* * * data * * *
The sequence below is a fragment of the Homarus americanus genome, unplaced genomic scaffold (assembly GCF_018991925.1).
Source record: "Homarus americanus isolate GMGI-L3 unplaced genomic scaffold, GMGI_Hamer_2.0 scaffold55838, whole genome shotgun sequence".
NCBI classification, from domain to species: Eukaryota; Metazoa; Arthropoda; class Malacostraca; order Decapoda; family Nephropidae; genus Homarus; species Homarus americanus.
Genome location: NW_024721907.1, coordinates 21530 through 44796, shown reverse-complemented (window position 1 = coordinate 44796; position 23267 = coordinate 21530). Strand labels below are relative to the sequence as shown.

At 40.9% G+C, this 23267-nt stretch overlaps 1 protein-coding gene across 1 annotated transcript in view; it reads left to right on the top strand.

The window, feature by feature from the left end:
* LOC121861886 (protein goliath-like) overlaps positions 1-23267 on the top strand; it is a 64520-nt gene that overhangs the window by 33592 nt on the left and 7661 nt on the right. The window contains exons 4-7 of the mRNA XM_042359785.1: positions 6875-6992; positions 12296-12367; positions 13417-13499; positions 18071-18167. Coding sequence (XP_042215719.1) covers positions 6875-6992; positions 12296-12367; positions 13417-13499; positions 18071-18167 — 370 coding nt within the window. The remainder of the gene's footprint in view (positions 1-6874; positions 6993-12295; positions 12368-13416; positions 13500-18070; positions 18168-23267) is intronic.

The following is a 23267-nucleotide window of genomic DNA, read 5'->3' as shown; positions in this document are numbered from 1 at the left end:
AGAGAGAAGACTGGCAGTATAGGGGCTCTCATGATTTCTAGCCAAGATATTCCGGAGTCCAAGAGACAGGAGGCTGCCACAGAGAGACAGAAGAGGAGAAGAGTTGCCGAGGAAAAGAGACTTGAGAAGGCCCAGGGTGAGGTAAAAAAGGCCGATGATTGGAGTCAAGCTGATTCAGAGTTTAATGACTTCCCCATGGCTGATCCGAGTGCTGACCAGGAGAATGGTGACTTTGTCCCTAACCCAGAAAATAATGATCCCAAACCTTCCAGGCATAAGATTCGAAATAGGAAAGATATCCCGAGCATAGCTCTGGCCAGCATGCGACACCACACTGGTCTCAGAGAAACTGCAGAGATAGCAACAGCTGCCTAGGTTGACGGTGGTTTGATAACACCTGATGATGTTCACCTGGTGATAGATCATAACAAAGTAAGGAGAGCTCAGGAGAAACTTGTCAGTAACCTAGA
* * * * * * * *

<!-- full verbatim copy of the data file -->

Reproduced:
The sequence below is a fragment of the Homarus americanus genome, unplaced genomic scaffold (assembly GCF_018991925.1).
Source record: "Homarus americanus isolate GMGI-L3 unplaced genomic scaffold, GMGI_Hamer_2.0 scaffold55838, whole genome shotgun sequence".
NCBI classification, from domain to species: Eukaryota; Metazoa; Arthropoda; class Malacostraca; order Decapoda; family Nephropidae; genus Homarus; species Homarus americanus.
Genome location: NW_024721907.1, coordinates 21530 through 44796, shown reverse-complemented (window position 1 = coordinate 44796; position 23267 = coordinate 21530). Strand labels below are relative to the sequence as shown.

At 40.9% G+C, this 23267-nt stretch overlaps 1 protein-coding gene across 1 annotated transcript in view; it reads left to right on the top strand.

The window, feature by feature from the left end:
* LOC121861886 (protein goliath-like) overlaps positions 1-23267 on the top strand; it is a 64520-nt gene that overhangs the window by 33592 nt on the left and 7661 nt on the right. The window contains exons 4-7 of the mRNA XM_042359785.1: positions 6875-6992; positions 12296-12367; positions 13417-13499; positions 18071-18167. Coding sequence (XP_042215719.1) covers positions 6875-6992; positions 12296-12367; positions 13417-13499; positions 18071-18167 — 370 coding nt within the window. The remainder of the gene's footprint in view (positions 1-6874; positions 6993-12295; positions 12368-13416; positions 13500-18070; positions 18168-23267) is intronic.

The following is a 23267-nucleotide window of genomic DNA, read 5'->3' as shown; positions in this document are numbered from 1 at the left end:
AGAGAGAAGACTGGCAGTATAGGGGCTCTCATGATTTCTAGCCAAGATATTCCGGAGTCCAAGAGACAGGAGGCTGCCACAGAGAGACAGAAGAGGAGAAGAGTTGCCGAGGAAAAGAGACTTGAGAAGGCCCAGGGTGAGGTAAAAAAGGCCGATGATTGGAGTCAAGCTGATTCAGAGTTTAATGACTTCCCCATGGCTGATCCGAGTGCTGACCAGGAGAATGGTGACTTTGTCCCTAACCCAGAAAATAATGATCCCAAACCTTCCAGGCATAAGATTCGAAATAGGAAAGATATCCCGAGCATAGCTCTGGCCAGCATGCGACACCACACTGGTCTCAGAGAAACTGCAGAGATAGCAACAGCTGCCTAGGTTGACGGTGGTTTGATAACACCTGATGATGTTCACCTGGTGATAGATCATAACAAAGTAAGGAGAGCTCAGGAGAAACTTGTCAGTAACCTAGA